Introduction to Parameters

Version: 4.1
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Introduction to Parameters

You can define parameters in the service container which can then be used directly or as part of service definitions. This can help to separate out values that you will want to change more regularly.

Parameters in Configuration Files

Use the parameters section of a config file to set parameters:

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# config/services.yaml
parameters:
    mailer.transport: sendmail

You can refer to parameters elsewhere in any config file by surrounding them with percent (%) signs, e.g. %mailer.transport%. One use for this is to inject the values into your services. This allows you to configure different versions of services between applications or multiple services based on the same class but configured differently within a single application. You could inject the choice of mail transport into the Mailer class directly. But declaring it as a parameter makes it easier to change rather than being tied up and hidden with the service definition:

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# config/services.yaml
parameters:
    mailer.transport: sendmail

services:
    App\Service\Mailer:
        arguments: ['%mailer.transport%']

Caution

The values between parameter tags in XML configuration files are not trimmed.

This means that the following configuration sample will have the value \n sendmail\n:

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<parameter key="mailer.transport">
    sendmail
</parameter>

In some cases (for constants or class names), this could throw errors. In order to prevent this, you must always inline your parameters as follow:

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<parameter key="mailer.transport">sendmail</parameter>

Note

If you use a string that starts with @ or has % anywhere in it, you need to escape it by adding another @ or %:

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# config/services.yaml
parameters:
    # This will be parsed as string '@securepass'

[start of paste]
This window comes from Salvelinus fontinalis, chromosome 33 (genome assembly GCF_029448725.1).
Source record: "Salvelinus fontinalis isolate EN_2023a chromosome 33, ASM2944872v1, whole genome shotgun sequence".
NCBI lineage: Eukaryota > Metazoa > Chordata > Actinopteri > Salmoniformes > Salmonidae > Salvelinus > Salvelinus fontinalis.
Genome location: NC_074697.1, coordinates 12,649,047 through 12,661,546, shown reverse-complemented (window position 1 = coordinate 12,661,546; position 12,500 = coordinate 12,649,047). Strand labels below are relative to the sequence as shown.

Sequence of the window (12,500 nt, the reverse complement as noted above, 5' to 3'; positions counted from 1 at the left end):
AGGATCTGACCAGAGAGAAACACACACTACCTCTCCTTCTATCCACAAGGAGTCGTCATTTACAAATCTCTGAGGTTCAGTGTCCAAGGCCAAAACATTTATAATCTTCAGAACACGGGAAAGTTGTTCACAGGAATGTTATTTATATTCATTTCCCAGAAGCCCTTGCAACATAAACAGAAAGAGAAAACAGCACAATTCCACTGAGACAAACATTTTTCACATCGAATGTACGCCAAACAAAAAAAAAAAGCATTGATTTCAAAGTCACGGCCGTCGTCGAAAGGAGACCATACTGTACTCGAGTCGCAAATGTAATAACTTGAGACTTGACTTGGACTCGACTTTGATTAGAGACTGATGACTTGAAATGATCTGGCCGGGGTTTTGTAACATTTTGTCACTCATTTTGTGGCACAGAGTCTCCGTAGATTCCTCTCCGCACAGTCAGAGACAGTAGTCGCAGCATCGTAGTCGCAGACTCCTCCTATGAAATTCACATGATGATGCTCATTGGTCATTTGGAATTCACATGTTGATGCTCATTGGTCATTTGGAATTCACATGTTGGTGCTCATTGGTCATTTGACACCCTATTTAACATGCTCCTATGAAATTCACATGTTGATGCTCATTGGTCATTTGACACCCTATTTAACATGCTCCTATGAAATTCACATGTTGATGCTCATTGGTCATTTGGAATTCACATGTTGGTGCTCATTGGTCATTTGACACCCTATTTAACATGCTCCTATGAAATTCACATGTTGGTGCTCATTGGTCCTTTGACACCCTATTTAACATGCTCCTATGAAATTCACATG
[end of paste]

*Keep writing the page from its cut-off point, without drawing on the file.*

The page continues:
mailer_password: '@@securepass'

    # Parsed as http://symfony.com/?foo=%s&amp;bar=%d
    url_pattern: 'http://symfony.com/?foo=%%s&amp;bar=%%d'

Getting and Setting Container Parameters in PHP

Working with container parameters is straightforward using the container's accessor methods for parameters:

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// checks if a parameter is defined (parameter names are case-sensitive)
$container->hasParameter('mailer.transport');

// gets value of a parameter
$container->getParameter('mailer.transport');

// adds a new parameter
$container->setParameter('mailer.transport', 'sendmail');

Caution

The used . notation is a Symfony convention to make parameters easier to read. Parameters are flat key-value elements, they can't be organized into a nested array

Note

You can only set a parameter before the container is compiled: not at run-time. To learn more about compiling the container see Compiling the Container.

Array Parameters

Parameters do not need to be flat strings, they can also contain array values. For the XML format, you need to use the type="collection" attribute for all parameters that are arrays.

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# config/services.yaml
parameters:
    my_mailer.gateways: [mail1, mail2, mail3]

    my_multilang.language_fallback:
        en:
            - en
            - fr
        fr:
            - fr
            - en

Constants as Parameters

Setting PHP constants as parameters is also supported:

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# config/services.yaml
parameters:
    global.constant.value: !php/const GLOBAL_CONSTANT
    my_class.constant.value: !php/const My_Class::CONSTANT_NAME

Binary Values as Parameters

4.1

The support for binary values in container parameters was introduced in Symfony 4.1

If the value of a container parameter is a binary value, set it as a base64 encoded value in YAML and XML configs and use the escape sequences in PHP:

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# config/services.yaml
parameters:
    some_parameter: !!binary VGhpcyBpcyBhIEJlbGwgY2hhciAH

PHP Keywords in XML

By default, true, false and null in XML are converted to the PHP keywords (respectively true, false and null):

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<parameters>
    <parameter key="mailer.send_all_in_once">false</parameter>
</parameters>

<!-- after parsing
$container->getParameter('mailer.send_all_in_once'); // returns false
-->

To disable this behavior, use the string type:

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<parameters>
    <parameter key="mailer.some_parameter" type="string">true</parameter>
</parameters>

<!-- after parsing
$container->getParameter('mailer.some_parameter'); // returns "true"
-->

Note

This is not available for YAML and PHP, because they already have built-in support for the PHP keywords.

This work, including the code samples, is licensed under a Creative Commons BY-SA 3.0 license.